On Fox 2, Steve Hood Charges LeDuff Betrayed Black Detroiters By Aiding Bourdain

November 15, 2013, 9:30 AM by  Bill McGraw

See video at end of story.

In 12 minutes of compelling television Thursday night, Fox 2's often-raucous "Let It Rip" discussion show featured an extraordinary attack on the station's own star reporter, Charlie LeDuff, over his involvement with Anthony Bourdain's controversial report on Detroit that aired Sunday night on CNN. 

"Let It Rip" panel member Steve Hood, who is African American, charged LeDuff let down black Detroiters when he helped Bourdain, left, put on what Hood called a racist show.

LeDuff, who reported in 2011 he had discovered his family has African-American heritage, has a huge following among black Detroiters. 

Hood said of LeDuff: "If he says he's black, he needs to turn in his black card. Right now."

LeDuff did not appear on "Let It Rip." Host Huel Perkins said LeDuff was "done" talking about Bourdain, and added that LeDuff said he loves Detroit and its people, and he had no control over how the show was put together.

Perkins also played a clip from a Fox 2 show Monday during which LeDuff defended his participation in Bourdain's "Parts Unknown" and got into an argument with Fox 2 veteran Murray Feldman, who said Bourdain ripped off Detroit.

"Why are you saying it's negative?" LeDuff asked on the taped segment. "That's us."

PERKINS OPENED "LET IT RIP" THURSDAY NIGHT by telling viewers Bourdain's show on Detroit  had "touched a nerve" among Detroiters, and that rawness became evident as the show progressed and the discussion hit on such sensitive topics as the local media's coverage of Detroit and the role played by young, white newcomers to the city.

As Perkins talked, the screen switched to a scene from "Parts Unknown," which is a foodie program with a global audience, that showed LeDuff chauffeuring Bourdain through Detroit in the journalist's battleship gray old Checker automobile.

On the show and in promotional trailers, Bourdain repeatedly expressed  admiration for Detroit and urged people to visit. He joined Detroiters eating in a fire station, an underground Central American restaurant, a do-it-yourself barbeque joint on a vacant lot, a coney island and a pop-up, avante-garde place where LeDuff, below, poured gin into his soup.

But Bourdain also compared the city to the nuclear-ravaged Russian community of Chernobyl, called Detroit  "post-apocalyptic" and said it looks like something out of a science-fiction film. And he spent a lot of time at the Packard Plant and showing things like abandoned houses and a liquor store that was a lone commercial establishment on one street.

Hood, a Detroit political consultant from a prominent Detroit family who has often worked with LeDuff, said he resented that the principal images of African Americans in the Bourdain report were a woman cooking ribs and a man farming.

"Wait a minute!" Hood said.

Hood suggested Bourdain could have driven though the Palmer Woods area -- home to many affluent African Americans -- and he could have stopped at a nearby black-run restaurant, or seen art by black Detroiters or stopped by Turkey George's on Woodward -- "positive African American" images.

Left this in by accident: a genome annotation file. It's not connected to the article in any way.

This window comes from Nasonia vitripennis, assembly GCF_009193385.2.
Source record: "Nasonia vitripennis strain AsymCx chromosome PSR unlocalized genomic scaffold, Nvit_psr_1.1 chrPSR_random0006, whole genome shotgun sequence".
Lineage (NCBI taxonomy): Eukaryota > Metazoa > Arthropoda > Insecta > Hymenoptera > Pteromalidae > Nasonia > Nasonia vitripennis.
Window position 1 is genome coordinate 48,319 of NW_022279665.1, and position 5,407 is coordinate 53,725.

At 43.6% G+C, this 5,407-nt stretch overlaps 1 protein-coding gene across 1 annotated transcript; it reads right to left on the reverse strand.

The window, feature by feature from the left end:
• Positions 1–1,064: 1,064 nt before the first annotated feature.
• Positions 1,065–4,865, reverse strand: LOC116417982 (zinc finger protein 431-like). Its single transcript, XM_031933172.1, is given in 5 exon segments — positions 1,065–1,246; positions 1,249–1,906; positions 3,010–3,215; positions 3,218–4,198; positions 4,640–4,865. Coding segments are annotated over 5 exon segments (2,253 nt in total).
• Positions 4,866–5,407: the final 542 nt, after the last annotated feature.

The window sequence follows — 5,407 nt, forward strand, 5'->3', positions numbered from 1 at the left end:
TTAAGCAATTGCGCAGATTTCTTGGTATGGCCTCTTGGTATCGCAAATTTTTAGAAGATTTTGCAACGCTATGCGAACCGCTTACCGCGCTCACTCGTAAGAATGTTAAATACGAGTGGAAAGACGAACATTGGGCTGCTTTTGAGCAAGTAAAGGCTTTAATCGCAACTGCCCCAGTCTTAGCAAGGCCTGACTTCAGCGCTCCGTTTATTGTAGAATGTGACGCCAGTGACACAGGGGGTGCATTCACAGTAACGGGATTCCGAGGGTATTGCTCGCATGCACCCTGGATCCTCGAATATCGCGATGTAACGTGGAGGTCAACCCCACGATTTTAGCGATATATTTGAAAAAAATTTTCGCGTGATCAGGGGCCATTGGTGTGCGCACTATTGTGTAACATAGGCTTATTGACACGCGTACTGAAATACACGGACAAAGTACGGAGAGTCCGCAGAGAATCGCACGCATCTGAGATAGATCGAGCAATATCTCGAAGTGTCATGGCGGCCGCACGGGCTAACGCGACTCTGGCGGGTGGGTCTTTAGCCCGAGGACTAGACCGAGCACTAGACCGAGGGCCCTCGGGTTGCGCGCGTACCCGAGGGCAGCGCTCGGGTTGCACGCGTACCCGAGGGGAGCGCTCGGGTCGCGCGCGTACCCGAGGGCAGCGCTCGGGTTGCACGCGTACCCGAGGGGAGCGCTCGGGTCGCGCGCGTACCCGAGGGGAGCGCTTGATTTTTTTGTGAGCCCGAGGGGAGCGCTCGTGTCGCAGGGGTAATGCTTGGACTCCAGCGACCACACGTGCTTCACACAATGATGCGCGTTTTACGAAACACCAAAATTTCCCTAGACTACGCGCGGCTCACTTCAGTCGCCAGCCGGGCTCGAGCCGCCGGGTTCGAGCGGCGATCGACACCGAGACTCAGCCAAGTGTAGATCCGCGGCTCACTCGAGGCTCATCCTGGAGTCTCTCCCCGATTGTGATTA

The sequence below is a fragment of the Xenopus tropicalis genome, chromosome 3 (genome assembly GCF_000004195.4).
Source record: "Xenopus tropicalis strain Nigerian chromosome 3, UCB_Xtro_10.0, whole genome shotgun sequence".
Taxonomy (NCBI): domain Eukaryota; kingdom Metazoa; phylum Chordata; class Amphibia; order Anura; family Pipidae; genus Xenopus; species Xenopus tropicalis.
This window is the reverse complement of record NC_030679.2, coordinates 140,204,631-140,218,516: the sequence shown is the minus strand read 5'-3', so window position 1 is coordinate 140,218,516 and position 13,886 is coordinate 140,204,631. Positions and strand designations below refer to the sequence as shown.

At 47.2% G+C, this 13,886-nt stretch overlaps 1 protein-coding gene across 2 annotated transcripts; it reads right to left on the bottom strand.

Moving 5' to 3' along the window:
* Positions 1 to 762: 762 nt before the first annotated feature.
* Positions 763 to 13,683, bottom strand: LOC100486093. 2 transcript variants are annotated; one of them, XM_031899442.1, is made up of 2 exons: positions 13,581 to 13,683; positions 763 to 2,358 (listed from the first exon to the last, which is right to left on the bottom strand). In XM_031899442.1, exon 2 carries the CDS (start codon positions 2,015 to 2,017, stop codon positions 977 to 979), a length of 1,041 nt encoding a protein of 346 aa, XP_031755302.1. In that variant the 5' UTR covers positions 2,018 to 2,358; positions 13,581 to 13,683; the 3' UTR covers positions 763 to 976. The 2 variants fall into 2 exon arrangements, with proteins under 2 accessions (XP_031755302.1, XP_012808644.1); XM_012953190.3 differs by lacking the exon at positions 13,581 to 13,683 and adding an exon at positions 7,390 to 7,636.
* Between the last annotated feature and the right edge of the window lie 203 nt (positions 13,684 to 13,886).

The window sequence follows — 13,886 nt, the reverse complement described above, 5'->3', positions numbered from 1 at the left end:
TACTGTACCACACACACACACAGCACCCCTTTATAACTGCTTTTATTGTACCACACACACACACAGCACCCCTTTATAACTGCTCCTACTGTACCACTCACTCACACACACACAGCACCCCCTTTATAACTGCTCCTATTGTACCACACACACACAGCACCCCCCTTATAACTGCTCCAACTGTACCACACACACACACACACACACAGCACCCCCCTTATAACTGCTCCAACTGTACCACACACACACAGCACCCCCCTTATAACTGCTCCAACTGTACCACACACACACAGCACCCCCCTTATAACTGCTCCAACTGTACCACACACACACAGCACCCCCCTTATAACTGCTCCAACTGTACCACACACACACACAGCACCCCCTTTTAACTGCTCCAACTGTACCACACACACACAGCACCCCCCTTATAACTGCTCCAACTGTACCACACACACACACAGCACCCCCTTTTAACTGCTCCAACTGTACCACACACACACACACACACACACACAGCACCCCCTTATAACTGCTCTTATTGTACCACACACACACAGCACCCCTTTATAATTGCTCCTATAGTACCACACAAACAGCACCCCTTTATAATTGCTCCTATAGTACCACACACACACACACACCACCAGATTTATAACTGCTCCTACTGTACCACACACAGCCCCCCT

"The real thing that got me on this," Hood said, wagging a finger, "was that the new hipsters were going to save Detroit. That's not true. That's not true. They're are a part of the solution.  We have to have the neighborhoods together."

Hood added: "Yes, our neighborhoods are messed up, but he could have showed Rosedale Park."

When Charlie Langton, Fox 2's legal expert,  said he thought the show was great, Hood said, enigmatically, "That speaks volumes."

Then the customary "Let It Rip" shouting commenced. Through the din, Hood could be heard saying "the underlying message" of Bourdain's show "was racist." 

Hood continued: "Here's my other problem, and I wish he were here to defend himself. You all went through this big long thing on Charlie LeDuff, claiming he was black," a reference to LeDuff's three-part report on the station two years ago that told the story of how he had found some of his ancestors were African Americans.


RETURNING TO HIS COMPLAINT about how young newcomers in the city were portrayed, Hood also asserted that Bourdain made the point on the show that  "white hipsters are going to save Detroit."

He asked: "Is that not racist?"

Langton, left, jumped in, expressing his admiration for LeDuff and praising LeDuff's intelligence and work habits. "He's a little kooky sometimes," said Langton, making the crazy sign by rotating his finger around his ear. "But he is a smart guy."

Addressing Langton's praise of the show, Hood said: "That says volumes about you, man." He did not explain further.

Feldman, who was also a panelist on "Let It Rip," noted LeDuff's absence, told Langton he was nice to praise LeDuff and then, with a perturbed look on his face, asked, "Where's Charlie?"

"Let It Rip" was not the only LeDuff coverage Thursday night on the station on which he has made a name for himself for by breaking major stories with a dramatic and sometimes whimsical flair rarely seen on TV. 

On the newscast before "Let It Rip," Fox 2's Jason Carr did a report on all the media attention on Detroit, from the recent "60 Minutes" segment to the Bourdain show to LeDuff being announced as one of GQ magazine's men of the year.

Said Carr: "Bring your cameras to Detroit. The people are authentic, the stories compelling and the truth is -- we promise you won't be bored."

LeDuff added: "There's no other place like it. We are the roughest, nicest people in the country."


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